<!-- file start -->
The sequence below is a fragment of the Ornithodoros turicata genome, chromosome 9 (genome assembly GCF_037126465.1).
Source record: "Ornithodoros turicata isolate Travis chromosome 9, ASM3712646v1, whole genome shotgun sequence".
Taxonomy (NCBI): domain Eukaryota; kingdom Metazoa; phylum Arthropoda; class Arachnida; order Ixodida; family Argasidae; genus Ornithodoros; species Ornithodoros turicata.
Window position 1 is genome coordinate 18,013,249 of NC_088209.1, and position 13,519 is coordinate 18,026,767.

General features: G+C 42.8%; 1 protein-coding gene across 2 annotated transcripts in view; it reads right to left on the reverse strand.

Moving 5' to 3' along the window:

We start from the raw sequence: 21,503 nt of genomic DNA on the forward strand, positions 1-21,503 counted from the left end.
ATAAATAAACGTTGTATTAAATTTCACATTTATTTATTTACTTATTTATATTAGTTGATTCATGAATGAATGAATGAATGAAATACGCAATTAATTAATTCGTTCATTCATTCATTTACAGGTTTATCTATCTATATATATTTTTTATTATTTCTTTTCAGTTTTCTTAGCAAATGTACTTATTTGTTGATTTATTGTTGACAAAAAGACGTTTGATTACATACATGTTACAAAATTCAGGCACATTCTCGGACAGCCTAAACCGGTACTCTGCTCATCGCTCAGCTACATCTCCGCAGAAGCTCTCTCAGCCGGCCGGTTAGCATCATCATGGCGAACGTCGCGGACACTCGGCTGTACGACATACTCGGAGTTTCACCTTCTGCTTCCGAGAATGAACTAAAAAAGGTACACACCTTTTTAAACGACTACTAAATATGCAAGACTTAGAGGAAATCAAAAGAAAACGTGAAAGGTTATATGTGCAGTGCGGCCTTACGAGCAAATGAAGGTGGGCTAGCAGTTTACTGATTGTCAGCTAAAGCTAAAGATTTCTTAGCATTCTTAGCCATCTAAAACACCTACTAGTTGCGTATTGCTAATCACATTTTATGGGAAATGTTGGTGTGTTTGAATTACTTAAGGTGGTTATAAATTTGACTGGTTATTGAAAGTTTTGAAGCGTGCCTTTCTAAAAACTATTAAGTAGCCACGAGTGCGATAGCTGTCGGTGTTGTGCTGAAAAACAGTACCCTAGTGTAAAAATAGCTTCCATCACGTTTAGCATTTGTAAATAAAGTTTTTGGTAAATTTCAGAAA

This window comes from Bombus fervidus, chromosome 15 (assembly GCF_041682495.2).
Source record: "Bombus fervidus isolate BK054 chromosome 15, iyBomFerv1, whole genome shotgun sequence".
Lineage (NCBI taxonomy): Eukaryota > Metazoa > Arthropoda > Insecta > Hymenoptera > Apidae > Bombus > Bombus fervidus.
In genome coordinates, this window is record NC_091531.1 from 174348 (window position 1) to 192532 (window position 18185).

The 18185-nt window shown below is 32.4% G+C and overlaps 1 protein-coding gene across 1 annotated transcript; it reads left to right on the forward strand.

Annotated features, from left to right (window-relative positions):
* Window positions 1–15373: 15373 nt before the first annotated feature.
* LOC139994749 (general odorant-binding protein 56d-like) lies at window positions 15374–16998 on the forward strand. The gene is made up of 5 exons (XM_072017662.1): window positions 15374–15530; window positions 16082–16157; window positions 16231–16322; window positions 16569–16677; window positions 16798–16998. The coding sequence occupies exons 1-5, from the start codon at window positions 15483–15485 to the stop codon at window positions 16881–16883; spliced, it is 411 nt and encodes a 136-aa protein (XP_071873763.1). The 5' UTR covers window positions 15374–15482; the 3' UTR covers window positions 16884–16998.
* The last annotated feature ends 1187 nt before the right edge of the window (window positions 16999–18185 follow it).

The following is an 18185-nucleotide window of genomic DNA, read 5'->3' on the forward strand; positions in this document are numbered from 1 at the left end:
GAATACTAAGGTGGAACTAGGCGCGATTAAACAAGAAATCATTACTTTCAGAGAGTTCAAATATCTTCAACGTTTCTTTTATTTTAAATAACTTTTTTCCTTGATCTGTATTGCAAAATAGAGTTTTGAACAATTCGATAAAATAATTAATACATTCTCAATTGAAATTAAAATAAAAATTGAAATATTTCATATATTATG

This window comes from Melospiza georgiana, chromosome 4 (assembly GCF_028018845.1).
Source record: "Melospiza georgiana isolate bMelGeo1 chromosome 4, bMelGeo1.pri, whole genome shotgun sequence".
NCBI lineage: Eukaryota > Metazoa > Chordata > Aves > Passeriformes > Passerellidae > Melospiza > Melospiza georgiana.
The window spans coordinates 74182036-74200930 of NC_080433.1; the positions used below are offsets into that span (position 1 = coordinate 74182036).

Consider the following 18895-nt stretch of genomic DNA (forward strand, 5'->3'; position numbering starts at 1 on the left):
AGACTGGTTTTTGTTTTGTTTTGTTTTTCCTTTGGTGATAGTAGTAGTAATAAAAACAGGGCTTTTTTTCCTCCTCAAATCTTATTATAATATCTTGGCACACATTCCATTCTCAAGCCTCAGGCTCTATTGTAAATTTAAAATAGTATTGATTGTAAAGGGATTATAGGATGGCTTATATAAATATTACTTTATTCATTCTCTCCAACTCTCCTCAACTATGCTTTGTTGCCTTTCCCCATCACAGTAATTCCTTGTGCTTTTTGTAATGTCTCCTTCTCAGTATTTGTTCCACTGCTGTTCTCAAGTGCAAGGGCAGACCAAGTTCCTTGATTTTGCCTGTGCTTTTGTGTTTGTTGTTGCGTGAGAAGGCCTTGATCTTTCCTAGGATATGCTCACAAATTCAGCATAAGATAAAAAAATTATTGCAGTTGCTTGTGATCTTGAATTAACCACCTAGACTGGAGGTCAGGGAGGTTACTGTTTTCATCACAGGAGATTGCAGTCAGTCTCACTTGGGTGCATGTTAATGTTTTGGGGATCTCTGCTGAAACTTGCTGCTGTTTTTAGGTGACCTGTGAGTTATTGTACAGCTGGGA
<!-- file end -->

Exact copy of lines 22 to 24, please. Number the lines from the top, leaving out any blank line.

NCBI lineage: Eukaryota > Metazoa > Chordata > Aves > Passeriformes > Passerellidae > Melospiza > Melospiza georgiana.
The window spans coordinates 74182036-74200930 of NC_080433.1; the positions used below are offsets into that span (position 1 = coordinate 74182036).

Consider the following 18895-nt stretch of genomic DNA (forward strand, 5'->3'; position numbering starts at 1 on the left):